Project description:Cytotoxic T cells and natural killer cells can kill target cells based on their expression and release of perforin, granulysin, and granzymes. Genes encoding these molecules have been only poorly annotated in camelids. Based on bioinformatic analyses of genomic resources, sequences corresponding to perforin, granulysin, and granzymes were identified in genomes of camelids and related ungulate species, and annotation of the corresponding genes was performed. A phylogenetic tree was constructed to study evolutionary relationships between the species analyzed. Re-sequencing of all genes in a panel of 10 dromedaries and 10 domestic Bactrian camels allowed analyzing their individual genetic polymorphisms. The data showed that all extant Old World camelids possess functional genes for two pore-forming proteins (PRF1, GNLY) and six granzymes (GZMA, GZMB, GZMH, GZMK, GZMM, and GZMO). All these genes were represented as single copies in the genome except the GZMH gene exhibiting interspecific differences in the number of loci. High protein sequence similarities with other camelid and ungulate species were observed for GZMK and GZMM. The protein variability in dromedaries and Bactrian camels was rather low, except for GNLY and chymotrypsin-like granzymes (GZMB, GZMH).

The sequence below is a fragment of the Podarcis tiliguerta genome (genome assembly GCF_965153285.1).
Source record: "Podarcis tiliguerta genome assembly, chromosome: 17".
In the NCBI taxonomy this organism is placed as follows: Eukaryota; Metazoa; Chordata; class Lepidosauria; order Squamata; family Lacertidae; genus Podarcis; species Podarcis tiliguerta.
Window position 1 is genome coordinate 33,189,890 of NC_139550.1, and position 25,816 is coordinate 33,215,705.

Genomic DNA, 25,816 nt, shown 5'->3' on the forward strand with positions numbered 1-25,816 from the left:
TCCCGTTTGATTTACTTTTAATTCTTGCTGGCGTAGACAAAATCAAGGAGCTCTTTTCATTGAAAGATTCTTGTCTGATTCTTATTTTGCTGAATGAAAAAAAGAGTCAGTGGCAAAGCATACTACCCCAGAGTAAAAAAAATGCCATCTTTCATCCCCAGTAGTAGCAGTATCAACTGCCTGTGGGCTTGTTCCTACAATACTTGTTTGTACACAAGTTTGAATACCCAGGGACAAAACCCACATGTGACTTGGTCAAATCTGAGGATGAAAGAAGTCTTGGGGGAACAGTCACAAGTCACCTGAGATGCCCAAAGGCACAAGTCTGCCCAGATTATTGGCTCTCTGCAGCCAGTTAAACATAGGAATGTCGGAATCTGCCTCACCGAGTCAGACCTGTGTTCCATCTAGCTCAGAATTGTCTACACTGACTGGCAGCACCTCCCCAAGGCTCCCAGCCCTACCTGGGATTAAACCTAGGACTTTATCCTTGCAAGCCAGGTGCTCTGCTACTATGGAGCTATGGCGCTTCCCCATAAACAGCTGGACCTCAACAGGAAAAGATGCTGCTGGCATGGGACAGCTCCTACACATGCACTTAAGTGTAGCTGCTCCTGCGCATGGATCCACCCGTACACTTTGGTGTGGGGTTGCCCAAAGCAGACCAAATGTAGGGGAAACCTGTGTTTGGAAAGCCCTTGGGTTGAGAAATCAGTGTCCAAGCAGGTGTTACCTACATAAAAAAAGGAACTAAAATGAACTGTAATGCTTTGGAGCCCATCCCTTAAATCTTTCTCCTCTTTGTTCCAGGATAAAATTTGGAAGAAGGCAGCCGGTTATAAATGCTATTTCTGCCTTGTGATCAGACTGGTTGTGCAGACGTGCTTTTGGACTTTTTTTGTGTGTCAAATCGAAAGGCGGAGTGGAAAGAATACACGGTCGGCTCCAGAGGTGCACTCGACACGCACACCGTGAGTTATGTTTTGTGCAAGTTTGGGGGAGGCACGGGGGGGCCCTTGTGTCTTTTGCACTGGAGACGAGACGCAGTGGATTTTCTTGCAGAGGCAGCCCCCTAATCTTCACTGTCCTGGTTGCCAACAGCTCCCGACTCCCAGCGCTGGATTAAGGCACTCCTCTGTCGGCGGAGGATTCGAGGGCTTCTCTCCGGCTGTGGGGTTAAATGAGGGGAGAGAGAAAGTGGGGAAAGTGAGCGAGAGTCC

Project description:When killer lymphocytes recognize infected cells, perforin delivers cytotoxic proteases (granzymes) into the target cell to trigger apoptosis. What happens to intracellular bacteria during this process is unclear. Human, but not rodent, cytotoxic granules also contain granulysin, an antimicrobial peptide. Here, we show that granulysin delivers granzymes into bacteria to kill diverse bacterial strains. In Escherichia coli, granzymes cleave electron transport chain complex I and oxidative stress defense proteins, generating reactive oxygen species (ROS) that rapidly kill bacteria. ROS scavengers and bacterial antioxidant protein overexpression inhibit bacterial death. Bacteria overexpressing a GzmB-uncleavable mutant of the complex I subunit nuoF or strains that lack complex I still die, but more slowly, suggesting that granzymes disrupt multiple vital bacterial pathways. Mice expressing transgenic granulysin are better able to clear Listeria monocytogenes. Thus killer cells play an unexpected role in bacterial defense.